If you were wrong about something important, how quickly would you want to know and how quickly would you want to do something about it? Unfortunately, the answer isn’t nearly as obvious as we’d like to think.
Mark Twain sagely noted that a lie can travel half way around the world while the truth is putting on its shoes. That’s because the truth is so much messier. Lies are created to be believable. They cater to our prejudices, whims, desires and hopes even when the truth cannot. Lies offer a good story when the truth does not. They are plausible when the truth is not. We often resist and even deny the truth. It is inherently unwieldy. It requires a careful sifting and analysis of facts in order to be discerned — we want deduction but are limited to induction most of the time. The truth is simply very hard to handle.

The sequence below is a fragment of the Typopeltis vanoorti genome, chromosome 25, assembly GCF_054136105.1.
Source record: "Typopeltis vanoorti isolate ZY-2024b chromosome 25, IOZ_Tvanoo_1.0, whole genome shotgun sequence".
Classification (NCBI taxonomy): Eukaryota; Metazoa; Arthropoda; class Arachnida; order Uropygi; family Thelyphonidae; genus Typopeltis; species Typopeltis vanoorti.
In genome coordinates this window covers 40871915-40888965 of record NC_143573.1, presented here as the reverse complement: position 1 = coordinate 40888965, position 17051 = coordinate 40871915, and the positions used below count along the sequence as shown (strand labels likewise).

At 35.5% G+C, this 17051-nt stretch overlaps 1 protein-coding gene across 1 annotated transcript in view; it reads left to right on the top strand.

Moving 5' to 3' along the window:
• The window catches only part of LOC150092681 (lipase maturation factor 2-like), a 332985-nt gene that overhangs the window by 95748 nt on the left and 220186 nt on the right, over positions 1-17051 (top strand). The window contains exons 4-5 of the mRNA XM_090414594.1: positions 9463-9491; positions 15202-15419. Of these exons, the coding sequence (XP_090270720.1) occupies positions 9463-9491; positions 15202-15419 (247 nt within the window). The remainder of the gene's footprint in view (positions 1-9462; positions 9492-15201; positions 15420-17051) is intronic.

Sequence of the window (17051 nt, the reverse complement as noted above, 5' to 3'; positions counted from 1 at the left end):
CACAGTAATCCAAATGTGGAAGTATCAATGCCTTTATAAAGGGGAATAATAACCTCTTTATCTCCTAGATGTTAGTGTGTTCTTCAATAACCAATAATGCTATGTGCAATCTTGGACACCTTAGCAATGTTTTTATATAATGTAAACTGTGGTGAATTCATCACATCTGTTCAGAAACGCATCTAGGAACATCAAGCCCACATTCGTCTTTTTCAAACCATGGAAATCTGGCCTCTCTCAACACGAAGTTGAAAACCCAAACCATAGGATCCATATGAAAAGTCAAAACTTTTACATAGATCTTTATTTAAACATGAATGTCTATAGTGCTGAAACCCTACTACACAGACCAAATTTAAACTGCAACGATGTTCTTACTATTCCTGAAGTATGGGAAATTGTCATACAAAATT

Of course, if we’re talking about relatively trivial matters (perhaps the distance from the earth to the moon) or about something we’re predisposed to believe anyway, we adjust our beliefs quite readily. But when truth doesn’t fit with what is important to us — when it matters — our perception of it gets caught up in who we perceive ourselves to be and in our vested interests. In those instances, attacking false information with data and related evidence often backfires, having the opposite of the desired effect. We like to think that straightforward education overcomes falsehoods, but things aren’t nearly that simple. This horrifying phenomenon — the backfire effect — was demonstrated once again recently in a study of the responses of parents to various forms of reporting that vaccines are not dangerous. Continue reading